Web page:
The Wizards’ biggest problem is they don’t stink enough.
It’s hardly a surprise that after trading John Wall for Russell Westbrook, a future Hall of Famer on the downside of his career, that Washington didn’t get much better. They had a .347 winning percentage last season, they’re at .368 this year, and thanks to having Westbrook and Bradley Beal for a combined $70 million, the Wizards don’t have any wiggle room under the salary cap — not to mention that Davis Bertans is in the first season of a five-year, $80 million contract, for which he comes off the bench and fires as many three-pointers toward the general vicinity of the rim as he can (he’s at 39%, which is good, but shoots more than anyone else on the team, which is ludicrous) before sitting down.
The Wizards are abysmal defensively, and while Bertans, Rui Hachimura (who’s really good), and rookie Deni Avdija have height, Washington has been missing a really forceful interior presence since they traded Otto Porter to the Bulls. Not that the Wizards are looking at what Porter has done in Chicago and looking back with regret, but they also dumped him for Jabari Parker and Bobby Portis, or, in other words, nothing, unless the 2023 second-round pick in that deal turns into something.
The Wizards are on their way to a third straight finish out of the playoffs, and a 42nd straight season failing to reach the Eastern Conference Finals. And this is where the “they don’t stink enough” part comes in. The last time the Wizards went through a stretch of truly sucking, they drafted Wall, Beal, and Porter over a four-year stretch (missing on Jan Vesely at No. 6 in between), all in the top 3. That led Washington to a couple of second-round appearances, and now that window of contention has very much closed.
So, should they trade Beal? The Athletic reported that Washington isn’t even listening to offers, and that does make sense, not because Beal is going to help Washington reach the league’s semifinals for the first time in millennials’ lives, but because the return in a Beal trade wouldn’t make sense.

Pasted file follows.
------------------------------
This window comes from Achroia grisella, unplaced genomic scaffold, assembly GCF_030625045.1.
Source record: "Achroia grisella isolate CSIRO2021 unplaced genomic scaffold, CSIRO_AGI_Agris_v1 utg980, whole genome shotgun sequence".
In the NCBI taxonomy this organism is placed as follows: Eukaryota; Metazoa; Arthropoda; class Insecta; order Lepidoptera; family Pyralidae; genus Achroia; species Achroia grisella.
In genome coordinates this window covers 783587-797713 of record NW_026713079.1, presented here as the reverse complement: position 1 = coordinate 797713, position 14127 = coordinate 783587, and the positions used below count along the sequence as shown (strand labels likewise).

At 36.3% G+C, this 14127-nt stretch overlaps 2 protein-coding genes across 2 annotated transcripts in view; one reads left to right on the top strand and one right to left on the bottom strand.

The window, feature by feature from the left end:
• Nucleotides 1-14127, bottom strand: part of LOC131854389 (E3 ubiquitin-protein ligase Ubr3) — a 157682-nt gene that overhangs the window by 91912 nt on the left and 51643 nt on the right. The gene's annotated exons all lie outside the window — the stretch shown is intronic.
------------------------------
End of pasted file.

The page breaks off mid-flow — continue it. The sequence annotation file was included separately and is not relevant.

The Wizards aren’t going to get a star player back for Beal because any team that would want to add Beal would be doing so with an eye on a championship. Likewise, any first-round picks that Washington could hope to acquire for its best player would be well outside the lottery. And the Wizards already have too much of a head start on the Timberwolves, Pistons, and Rockets to try to tank their way to guaranteeing a super-high pick without the benefit of ping-pong balls.
The time to trade Beal would be this summer, when more of a blockbuster would be possible, but, really, Beal wants to be in D.C., and he’ll only be 29 when he hits free agency. The move for Washington is to do what it can to get picks and cap space out of this year’s deadline, then try to get out from under the last two years of Westbrook’s deal in the summer, to be able to go into free agency in 2022 with the ability to go big with Beal and someone who’s actually in his prime, to go along with Hachimura, Avdija, and whichever top-10 picks come this year and next. If you can’t trade Westbrook before his deal runs out, it’s still only 2023, with Beal and some young talent surrounding him, albeit, barring a draft miracle not the other star who would be necessary to make Washington a contender.
When you have a player like Beal and the ability to keep him, you do it, even though his talent prevents the franchise from bottoming out to truly be able to build through the draft. But the upside is that the whole point of tanking is to get someone like Beal in the first place. If you’ve already got him, in his prime, the task is to add around him, even if the current situation stinks.